The Royal Sun Alliance stated that some of its interpretations of coverage were upheld by the court, and some were not. The insurer estimates the additional financial impact to the company to be around $135 million on a gross basis. After reinsurance protection, it estimates the net cost of the judgment will be $110 million.

Meanwhile, Lloyd’s managing agents Arch, Agenta and MS Amlin said the judgment is complex, and loss estimates are subject to appeal. They have not issued revised loss estimates.

John Neil, Lloyd’s CEO, has written to the Lloyd’s market’s CEOs saying, “As you know, the outcome from the FCA BI test case ruled largely in favor of policyholders for the majority of issues covered. We will now take the time to carefully consider and respond to the implications of this complex judgment for our customers as well as its impact on the Lloyd’s market, which retains less than two percent of the overall U.K. property SME market.”

Lloyd’s will meet with all materially impacted managing agents to discuss their initial view of the impact of the case on claims and operational metrics. Neil stressed that Lloyd’s extremely strong capital position ensures it is well prepared to respond to the financial implications of the high court’s judgment and to support impacted customers.

With insurers partly off the hook, there could be court actions against brokers. At the moment the brokers argue that they have no liability, but perhaps one should watch this space. Their representative body for the London brokers, the London and International Insurance Brokers’ Association, argues that policies must give more clarity with no obscure language. The LIIBA says the industry’s reputation has been damaged by the debate over cover, and this needs to be redressed.

Over the years, brokers have used their own wording to gain competitive advantage, claiming their wording gives more cover than their rivals. How ironic that this case could see the move to the U.S. market model of standardized wording throughout.

As expected, the action groups representing claimants were pleased with the result, but not the outcome. While they have to wait for payment, they at least established cover exists. The group contends that claims should be payable for those who were forced to close by government action. Where closure occurred because of government advice, there is concern that this may not be strong enough to trigger cover.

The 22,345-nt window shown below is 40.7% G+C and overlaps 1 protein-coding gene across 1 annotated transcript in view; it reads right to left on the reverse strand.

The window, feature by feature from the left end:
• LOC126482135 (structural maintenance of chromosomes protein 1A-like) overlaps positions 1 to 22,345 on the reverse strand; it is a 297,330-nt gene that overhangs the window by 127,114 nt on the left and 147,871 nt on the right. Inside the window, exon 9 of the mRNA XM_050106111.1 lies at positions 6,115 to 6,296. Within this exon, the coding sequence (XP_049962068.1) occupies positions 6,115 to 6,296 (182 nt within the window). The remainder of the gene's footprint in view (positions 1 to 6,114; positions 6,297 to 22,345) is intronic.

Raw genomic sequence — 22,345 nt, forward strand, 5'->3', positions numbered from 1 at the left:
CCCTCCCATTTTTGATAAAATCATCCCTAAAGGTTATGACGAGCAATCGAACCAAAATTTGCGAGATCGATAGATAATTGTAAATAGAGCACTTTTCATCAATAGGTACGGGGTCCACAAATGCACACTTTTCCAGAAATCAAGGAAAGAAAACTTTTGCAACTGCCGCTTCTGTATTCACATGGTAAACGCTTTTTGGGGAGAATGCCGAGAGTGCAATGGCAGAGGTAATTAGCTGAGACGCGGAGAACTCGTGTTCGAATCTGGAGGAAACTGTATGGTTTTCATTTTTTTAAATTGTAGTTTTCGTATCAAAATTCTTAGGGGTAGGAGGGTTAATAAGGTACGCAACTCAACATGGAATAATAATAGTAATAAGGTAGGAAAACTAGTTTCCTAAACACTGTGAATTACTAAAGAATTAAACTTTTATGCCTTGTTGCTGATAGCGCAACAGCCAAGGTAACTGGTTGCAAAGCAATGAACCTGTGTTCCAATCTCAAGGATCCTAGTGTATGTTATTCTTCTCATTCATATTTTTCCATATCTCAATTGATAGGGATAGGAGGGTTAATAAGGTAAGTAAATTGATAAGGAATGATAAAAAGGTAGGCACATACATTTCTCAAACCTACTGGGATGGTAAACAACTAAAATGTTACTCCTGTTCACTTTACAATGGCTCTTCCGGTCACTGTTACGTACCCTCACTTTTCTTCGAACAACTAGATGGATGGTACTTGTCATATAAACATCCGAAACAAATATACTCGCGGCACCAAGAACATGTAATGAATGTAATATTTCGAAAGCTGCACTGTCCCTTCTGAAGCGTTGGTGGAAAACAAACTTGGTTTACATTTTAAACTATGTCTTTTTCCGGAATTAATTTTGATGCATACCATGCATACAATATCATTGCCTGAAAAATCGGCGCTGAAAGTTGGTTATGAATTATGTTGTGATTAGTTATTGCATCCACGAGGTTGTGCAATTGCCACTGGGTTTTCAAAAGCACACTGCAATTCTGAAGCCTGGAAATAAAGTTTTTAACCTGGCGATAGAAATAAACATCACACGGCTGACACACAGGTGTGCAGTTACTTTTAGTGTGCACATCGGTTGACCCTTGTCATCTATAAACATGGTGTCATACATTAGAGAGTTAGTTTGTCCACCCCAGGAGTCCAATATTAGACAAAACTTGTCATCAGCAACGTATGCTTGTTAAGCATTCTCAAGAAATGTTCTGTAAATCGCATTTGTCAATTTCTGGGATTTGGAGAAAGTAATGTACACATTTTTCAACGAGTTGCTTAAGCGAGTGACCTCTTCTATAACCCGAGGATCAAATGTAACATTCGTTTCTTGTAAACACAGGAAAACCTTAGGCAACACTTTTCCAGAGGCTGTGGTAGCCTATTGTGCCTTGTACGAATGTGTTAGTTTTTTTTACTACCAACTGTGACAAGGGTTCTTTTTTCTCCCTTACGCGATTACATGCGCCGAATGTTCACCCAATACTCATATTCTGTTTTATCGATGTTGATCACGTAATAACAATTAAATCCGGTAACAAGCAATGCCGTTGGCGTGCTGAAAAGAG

$6 billion in premium moves

A total of $5.8 billion in premiums previously overseen by London insurers was moved to the EU when companies restructured for Brexit, according to the International Underwriting Association. These premiums previously were written in Europe, but managed by London market companies.

Dave Matcham, IUA’s chief executive, said, “Reorganization and the impending loss of financial services passporting rules has meant that a large amount of business written in Europe is no longer overseen and managed in the same way by London, but reported directly to operations located within the EU.”

Not only is the premium income lost, the restructuring has increased costs for IUA members, making them globally more inefficient and, ultimately, less able to offer a better deal for clients.

Looks like a hard renewal season

Oct. 1 marks the start of the 2020/2021 renewal season which looks like it will be one of the hardest in years. Lloyd’s allows the market to write new or renewal business for the following year up to three months in advance, and even though not a lot of major accounts are renewed early in the season, the more traditional risks may be. Usually the bigger risks are written toward the end of the calendar year with brokers hoping that by then insurers and reinsurers will be desperate for premium and will cut rates – that’s unlikely to happen this year.

The prediction of a hard market isn’t just for the January renewal season. Experts predict that rate rises will continue throughout 2021 as insurers claw back their COVID-19 and other losses. Even though COVID-19 losses have grabbed the headlines, an increase in natural catastrophe losses has begun to hurt insurers and reinsurers, and they will want to see price increases to cover these losses as well as their COVID-19 claims.

Reinsurers had an expensive August with hurricane and tropical storm losses as well as other severe weather claims. Some observers believe losses just for August will reach $13 billion. One thing for sure, there will be no cheap reinsurance deals this year. Lower interest rates and little investment return make underwriting returns more important, and underwriters will have to up their game and their rates.